Dean (Garrett Hedlund) and Sal (Sam Riley) are the portrait of the Beat Generation living in the here and now during the Fifties. Their search for 'It" results in a fast paced, energetic roller coaster ride with highs and lows throughout the U.S.
Jack Kerouac’s iconic account of a life-defining road trip has experienced its fair share of speed bumps in making the leap from page to the screen.
There is beauty in abundance, but little emotional charge
Accounts of its adaptation are the thing of Hollywood lore. In 1957 Kerouac himself famously offered the newly published novel’s rights to Marlon Brando, with a heartfelt pitch that he should play the role of the fiery muse: 'You play Dean and I'll play Sal (Warner Bros. mentioned I play Sal) and I'll show you how Dean acts in real life," he entreated, promising to give 'perfectly acceptable movie-type structure" to the freeform novel, and shoot with a dashboard camera documenting the wide-open expanse, set to a soundtrack of their yakking.
Evidently, The Wild One wasn’t wild about the notion, and since then, everyone from Montgomery Clift and Jean Luc Godard has been linked to either star or direct. Francis Ford Coppola has never stopped agitating to make the film, having bought the book outright, and spent nearly 40 years developing the concept with his son Roman (who was at one point also going to direct his own adaptation). The closest any On the Road adaptation has gotten to completion before now, was a 1995 Gus Van Sant version, adapted by Kerouac biographer, Barry Gifford. But that too, never made it very far.
Coppola the younger has admitted that the novel’s celebrated revolt from the traditional three-act-structure basically makes it a bugger to film, or as he put it, 'On the Road is famously absolutely unconventional".
Clearly undeterred by so many false starts, Brazillian Walter Salles has penned his own adaptation (with Gifford as consultant), spawned from a documentary (also shot) about Kerouac’s original cross country odyssey with Neal Cassady, immortalised in print as 'Dean Moriarty’.
Salles tenderly adapts the Beat bible, paying deference to the characters and period details. He faithfully depicts the transformative impact of the trip on the young men – and their women, albeit to a lesser extent – bristling against the conservatism of their parents’ generation. To damn it with faint praise, On the Road is as good an adaptation as you can hope for, for a book that is, by and large, unfilmable.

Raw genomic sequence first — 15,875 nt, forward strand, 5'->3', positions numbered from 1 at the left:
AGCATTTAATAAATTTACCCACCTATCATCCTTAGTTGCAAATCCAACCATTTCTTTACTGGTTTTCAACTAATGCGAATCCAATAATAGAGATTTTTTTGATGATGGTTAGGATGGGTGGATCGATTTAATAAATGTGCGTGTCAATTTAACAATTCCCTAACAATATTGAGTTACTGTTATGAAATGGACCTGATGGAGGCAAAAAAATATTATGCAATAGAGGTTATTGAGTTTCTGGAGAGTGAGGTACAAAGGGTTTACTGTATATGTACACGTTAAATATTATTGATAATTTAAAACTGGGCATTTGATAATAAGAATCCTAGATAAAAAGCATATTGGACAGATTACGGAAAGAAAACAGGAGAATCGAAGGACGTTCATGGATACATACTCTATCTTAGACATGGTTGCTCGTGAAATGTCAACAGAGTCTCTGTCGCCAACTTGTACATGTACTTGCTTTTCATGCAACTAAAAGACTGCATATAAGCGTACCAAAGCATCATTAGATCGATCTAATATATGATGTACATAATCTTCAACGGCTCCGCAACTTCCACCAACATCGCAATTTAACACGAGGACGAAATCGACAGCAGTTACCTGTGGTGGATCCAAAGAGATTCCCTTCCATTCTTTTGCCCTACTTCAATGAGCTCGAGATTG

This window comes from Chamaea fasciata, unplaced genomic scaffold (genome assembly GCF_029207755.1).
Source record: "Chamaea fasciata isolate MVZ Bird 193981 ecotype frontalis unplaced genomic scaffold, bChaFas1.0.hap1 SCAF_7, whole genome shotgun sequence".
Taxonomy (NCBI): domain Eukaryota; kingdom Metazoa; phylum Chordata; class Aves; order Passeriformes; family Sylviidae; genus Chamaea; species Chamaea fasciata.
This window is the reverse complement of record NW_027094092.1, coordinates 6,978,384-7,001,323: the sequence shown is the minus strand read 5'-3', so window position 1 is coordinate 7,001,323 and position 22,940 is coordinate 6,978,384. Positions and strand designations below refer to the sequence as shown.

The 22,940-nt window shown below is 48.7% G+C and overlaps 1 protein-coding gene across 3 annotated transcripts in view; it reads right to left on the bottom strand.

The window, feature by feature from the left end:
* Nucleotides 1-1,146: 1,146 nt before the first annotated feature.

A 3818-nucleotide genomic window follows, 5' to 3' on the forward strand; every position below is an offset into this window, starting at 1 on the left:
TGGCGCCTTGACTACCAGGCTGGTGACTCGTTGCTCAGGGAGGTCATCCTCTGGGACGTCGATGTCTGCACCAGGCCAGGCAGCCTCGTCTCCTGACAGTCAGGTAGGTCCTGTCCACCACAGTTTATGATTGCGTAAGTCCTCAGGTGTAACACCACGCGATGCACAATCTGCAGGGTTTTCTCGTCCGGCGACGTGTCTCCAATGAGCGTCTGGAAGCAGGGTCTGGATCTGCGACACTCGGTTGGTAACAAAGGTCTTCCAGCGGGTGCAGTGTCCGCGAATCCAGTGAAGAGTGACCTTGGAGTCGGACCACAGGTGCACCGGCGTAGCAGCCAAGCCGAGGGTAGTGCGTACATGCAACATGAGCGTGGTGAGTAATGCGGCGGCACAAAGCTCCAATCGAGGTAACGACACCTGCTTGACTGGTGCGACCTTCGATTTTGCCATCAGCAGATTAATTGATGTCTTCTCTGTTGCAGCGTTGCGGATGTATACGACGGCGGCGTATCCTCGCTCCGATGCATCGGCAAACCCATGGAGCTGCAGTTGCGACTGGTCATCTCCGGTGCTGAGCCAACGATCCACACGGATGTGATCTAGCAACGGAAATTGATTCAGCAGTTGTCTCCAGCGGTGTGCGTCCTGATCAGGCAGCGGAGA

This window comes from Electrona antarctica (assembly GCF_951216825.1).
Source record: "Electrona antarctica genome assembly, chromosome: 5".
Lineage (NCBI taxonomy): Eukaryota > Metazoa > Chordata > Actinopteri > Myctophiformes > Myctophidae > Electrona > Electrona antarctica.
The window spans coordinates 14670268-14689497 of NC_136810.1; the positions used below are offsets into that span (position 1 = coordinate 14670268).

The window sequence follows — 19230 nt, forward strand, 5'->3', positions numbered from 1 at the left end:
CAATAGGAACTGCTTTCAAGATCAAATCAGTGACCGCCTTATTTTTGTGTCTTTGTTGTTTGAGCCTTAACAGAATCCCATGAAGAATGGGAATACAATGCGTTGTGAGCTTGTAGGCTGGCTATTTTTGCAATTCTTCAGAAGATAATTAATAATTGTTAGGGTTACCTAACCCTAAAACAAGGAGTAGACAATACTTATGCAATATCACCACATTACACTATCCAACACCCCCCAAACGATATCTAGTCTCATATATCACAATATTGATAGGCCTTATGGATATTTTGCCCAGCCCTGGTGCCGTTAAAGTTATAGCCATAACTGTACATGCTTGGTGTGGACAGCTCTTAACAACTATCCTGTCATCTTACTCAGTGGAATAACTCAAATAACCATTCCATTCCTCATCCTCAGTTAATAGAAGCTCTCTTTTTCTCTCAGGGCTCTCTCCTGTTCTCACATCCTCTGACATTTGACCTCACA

Salles is either the best or the worst person to adapt On the Road. Certainly, he has past experience with profound, era-defining road trips, but On the Road contains, to my mind, several of the same issues that The Motorcycle Diaries had as a film, but only takes them further: There is beauty in abundance, but little emotional charge. The Motorcycle Diaries got away with it, in being framed as a contemplative mood piece about the foundational aspects of a revolutionary mindset. But the same template can’t be applied to the adaptation of a stream-of-consciousness memoir of passionate, impulsive provocation. On the Road demands a gut reaction from the get-go. Kerouac’s sing-song cadence tells of 'mad ones" who 'burn, burn, burn like fabulous roman candles exploding like spiders across the stars".
The straightforward narrative struggles to articulate the giddy thrills of making deep connections, of kindred spirits, and sex, jazz and Benzedrine. It doesn’t help that the combination of Sam Riley as the observant wallflower Sal, and Garret Hedland as the selfish-to-a-fault fun magnet Dean, falls well short of the electrifying sympatico one expects. (Hedlund is much more convincing in the latter stages of the film as the worn-out party boy.) Cameos from Viggo Mortenson, Amy Adams and a solid turn from Kristen Stewart (as the spunky sexpot Marylou) help, but ultimately don’t help to elevate the film from the burden of its own expectations.